The Renault Clio E-Tech and Renault Captur E-Tech have been designed to be usable zero-emissions urban runabouts.
Renault has just taken the wraps off (digitally) hybrid and plug-in hybrid versions of the Clio and Captur, respectively, just ahead of their first public showcasing at the ongoing 2020 Brussels Motor Show. Called the Renault Clio E-Tech and Renault Captur E-Tech, both of these cars are designed to be low emissions urban runabouts that are very usable daily drivers with limited range zero-emission driving.
Both the Clio E-Tech and Captur E-Tech are powered by a 1.6-litre naturally aspirated petrol engine (that has been reworked for this application) and two electric motors according to Renault, one of them is an electric motor and the other is a High Voltage Starter Generator. There is also a new multi-mode clutch-less gearbox (something that has been built using Renault’s F1 tech). Both cars also have regenerative braking, which is accomplished by the electric motor and a battery regeneration feature under deceleration carried out by the starter generator. And both cars always start in pure electric mode and continue to drive on electricity at initial speeds.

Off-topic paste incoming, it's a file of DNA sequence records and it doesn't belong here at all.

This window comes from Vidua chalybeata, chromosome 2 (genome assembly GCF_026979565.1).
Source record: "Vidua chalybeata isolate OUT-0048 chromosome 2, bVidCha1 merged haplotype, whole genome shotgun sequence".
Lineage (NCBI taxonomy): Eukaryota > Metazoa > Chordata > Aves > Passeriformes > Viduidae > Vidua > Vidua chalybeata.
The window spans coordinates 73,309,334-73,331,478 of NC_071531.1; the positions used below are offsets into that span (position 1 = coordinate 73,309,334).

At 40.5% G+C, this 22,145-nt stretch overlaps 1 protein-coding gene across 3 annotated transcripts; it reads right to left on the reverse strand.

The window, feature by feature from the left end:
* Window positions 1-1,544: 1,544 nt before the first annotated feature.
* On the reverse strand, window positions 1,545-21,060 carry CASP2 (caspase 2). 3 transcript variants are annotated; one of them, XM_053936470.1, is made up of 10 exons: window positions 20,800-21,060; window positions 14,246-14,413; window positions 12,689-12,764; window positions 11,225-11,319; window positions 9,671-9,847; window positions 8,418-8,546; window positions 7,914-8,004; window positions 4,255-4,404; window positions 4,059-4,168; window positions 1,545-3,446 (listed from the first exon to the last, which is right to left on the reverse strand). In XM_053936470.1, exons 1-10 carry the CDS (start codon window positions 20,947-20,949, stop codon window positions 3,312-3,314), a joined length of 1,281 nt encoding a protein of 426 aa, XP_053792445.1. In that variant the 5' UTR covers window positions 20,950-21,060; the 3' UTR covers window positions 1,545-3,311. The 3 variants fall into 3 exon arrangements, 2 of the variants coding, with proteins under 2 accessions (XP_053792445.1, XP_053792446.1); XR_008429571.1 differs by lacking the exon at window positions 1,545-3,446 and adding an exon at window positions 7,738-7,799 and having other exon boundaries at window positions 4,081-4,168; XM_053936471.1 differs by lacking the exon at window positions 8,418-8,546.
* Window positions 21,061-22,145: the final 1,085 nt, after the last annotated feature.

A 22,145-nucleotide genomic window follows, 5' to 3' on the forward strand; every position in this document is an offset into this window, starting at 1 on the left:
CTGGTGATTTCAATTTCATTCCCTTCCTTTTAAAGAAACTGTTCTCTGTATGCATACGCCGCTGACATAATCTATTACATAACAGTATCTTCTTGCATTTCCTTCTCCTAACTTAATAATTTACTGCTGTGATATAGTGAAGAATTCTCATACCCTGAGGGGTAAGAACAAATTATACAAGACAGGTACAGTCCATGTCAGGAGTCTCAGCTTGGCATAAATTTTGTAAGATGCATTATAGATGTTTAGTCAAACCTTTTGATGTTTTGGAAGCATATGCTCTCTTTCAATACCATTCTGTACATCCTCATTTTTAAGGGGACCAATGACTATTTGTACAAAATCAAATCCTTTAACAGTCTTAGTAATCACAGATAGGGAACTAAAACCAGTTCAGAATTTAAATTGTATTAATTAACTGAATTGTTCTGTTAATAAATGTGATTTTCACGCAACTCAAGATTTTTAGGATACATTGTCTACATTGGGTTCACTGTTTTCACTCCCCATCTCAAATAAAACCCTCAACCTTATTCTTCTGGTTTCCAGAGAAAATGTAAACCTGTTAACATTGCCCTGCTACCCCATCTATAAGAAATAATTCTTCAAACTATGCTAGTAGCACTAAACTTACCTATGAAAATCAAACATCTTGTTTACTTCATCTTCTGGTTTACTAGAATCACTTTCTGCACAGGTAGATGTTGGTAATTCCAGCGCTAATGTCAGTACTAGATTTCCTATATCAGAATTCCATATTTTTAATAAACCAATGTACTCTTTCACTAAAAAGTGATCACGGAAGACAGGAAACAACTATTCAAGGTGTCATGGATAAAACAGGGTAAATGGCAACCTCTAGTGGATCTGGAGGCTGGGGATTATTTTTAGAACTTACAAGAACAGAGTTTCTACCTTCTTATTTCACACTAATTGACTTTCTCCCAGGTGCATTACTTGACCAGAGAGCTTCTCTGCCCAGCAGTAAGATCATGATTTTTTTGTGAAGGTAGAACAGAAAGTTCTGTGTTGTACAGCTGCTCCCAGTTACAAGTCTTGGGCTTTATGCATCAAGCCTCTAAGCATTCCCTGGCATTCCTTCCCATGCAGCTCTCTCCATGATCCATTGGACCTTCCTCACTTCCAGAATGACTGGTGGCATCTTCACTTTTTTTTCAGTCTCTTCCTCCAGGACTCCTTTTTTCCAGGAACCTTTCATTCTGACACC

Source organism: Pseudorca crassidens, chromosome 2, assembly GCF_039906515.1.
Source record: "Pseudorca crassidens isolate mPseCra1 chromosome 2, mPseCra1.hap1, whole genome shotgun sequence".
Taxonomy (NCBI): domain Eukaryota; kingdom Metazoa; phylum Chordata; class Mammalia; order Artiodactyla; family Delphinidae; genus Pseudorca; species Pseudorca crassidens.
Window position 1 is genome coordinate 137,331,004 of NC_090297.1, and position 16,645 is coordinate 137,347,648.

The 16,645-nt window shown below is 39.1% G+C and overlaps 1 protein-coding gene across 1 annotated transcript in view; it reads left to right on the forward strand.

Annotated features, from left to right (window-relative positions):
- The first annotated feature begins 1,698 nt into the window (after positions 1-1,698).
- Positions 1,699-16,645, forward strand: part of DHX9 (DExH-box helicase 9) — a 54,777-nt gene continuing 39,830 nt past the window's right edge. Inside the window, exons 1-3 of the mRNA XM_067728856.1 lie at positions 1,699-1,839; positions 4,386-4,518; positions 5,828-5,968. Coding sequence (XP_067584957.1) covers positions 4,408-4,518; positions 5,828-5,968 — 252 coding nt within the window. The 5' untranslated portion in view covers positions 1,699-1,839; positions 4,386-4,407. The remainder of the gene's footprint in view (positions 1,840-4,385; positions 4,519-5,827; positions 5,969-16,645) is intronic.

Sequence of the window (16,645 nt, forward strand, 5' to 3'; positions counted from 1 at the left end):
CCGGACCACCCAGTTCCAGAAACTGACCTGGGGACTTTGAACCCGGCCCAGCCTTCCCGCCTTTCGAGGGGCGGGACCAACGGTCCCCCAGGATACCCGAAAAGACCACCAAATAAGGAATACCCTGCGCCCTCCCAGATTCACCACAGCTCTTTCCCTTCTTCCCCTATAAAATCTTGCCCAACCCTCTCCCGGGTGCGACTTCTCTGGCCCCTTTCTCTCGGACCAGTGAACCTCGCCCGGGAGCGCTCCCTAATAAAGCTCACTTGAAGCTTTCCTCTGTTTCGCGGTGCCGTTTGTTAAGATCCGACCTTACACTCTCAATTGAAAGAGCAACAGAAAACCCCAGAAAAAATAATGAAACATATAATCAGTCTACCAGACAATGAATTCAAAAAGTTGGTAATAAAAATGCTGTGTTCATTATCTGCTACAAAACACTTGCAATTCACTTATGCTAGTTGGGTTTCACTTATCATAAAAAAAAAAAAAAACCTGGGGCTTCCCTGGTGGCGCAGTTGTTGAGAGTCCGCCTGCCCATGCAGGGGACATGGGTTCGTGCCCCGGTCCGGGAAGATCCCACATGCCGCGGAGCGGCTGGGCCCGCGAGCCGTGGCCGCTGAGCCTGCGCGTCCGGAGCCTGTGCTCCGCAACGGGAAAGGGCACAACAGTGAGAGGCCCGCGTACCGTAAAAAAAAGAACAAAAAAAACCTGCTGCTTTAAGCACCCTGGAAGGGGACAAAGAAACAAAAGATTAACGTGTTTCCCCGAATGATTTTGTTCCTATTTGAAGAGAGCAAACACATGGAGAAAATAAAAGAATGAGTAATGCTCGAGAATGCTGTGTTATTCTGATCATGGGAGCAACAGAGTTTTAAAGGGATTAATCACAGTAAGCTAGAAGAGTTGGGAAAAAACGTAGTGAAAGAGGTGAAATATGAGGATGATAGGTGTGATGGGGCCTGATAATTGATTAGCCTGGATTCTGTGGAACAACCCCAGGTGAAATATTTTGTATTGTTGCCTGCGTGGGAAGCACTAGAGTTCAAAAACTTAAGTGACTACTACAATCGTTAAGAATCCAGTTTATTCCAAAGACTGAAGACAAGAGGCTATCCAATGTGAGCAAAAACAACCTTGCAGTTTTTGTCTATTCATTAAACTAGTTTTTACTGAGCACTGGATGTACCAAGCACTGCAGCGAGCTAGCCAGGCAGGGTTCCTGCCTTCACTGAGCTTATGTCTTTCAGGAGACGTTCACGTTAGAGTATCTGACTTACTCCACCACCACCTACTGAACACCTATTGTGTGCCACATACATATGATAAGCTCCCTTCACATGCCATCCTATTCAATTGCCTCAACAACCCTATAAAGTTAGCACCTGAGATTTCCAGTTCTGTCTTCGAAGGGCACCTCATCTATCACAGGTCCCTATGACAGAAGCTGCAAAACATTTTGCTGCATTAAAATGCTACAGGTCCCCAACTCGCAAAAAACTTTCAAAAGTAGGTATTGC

However, the similarities for the Clio E-Tech and Captur E-Tech end here, as the Clio E-Tech has a 1.2kWh battery that allows it to drive up to 60km/h in electric mode, post which the internal combustion engine kicks in. While we await more details of the car, Renault has claimed that users can spend 80% of its time on city roads on electric power alone with the engine turned off.
The Renault Captur E-Tech, on the other hand, is a plug-in hybrid, which is powered by a larger 9.8kWh battery pack and a 400v electrical system, giving it a claimed WLTP pure electric driving range of 48km/h. In pure EV mode, it has a top speed of 136km/h. And if you’re the type of driver who likes a bit of zing while driving, the Captur E-Tech, in Sport mode, can give you a combined power output of both the engine and electric motor, provided that the battery has ‘enough’ charge in it.
That’s about all of the details that are available for both cars at the moment. For the Captur E-Tech, what ‘enough’ means in terms of available charge remains unknown at this stage. The power output of the engine has also not been revealed, and the same goes for the combined power output in Sport mode. As for the Clio E-Tech, what ‘80% of its time on city roads on electric power alone’ translates into in terms of kilometres also has not been revealed at this stage.
Nonetheless, both these hybrid cars appear to be able to serve the purpose of zero-emissions urban cars rather well in terms of their everyday usability. And realistically, that is a big step in the right direction.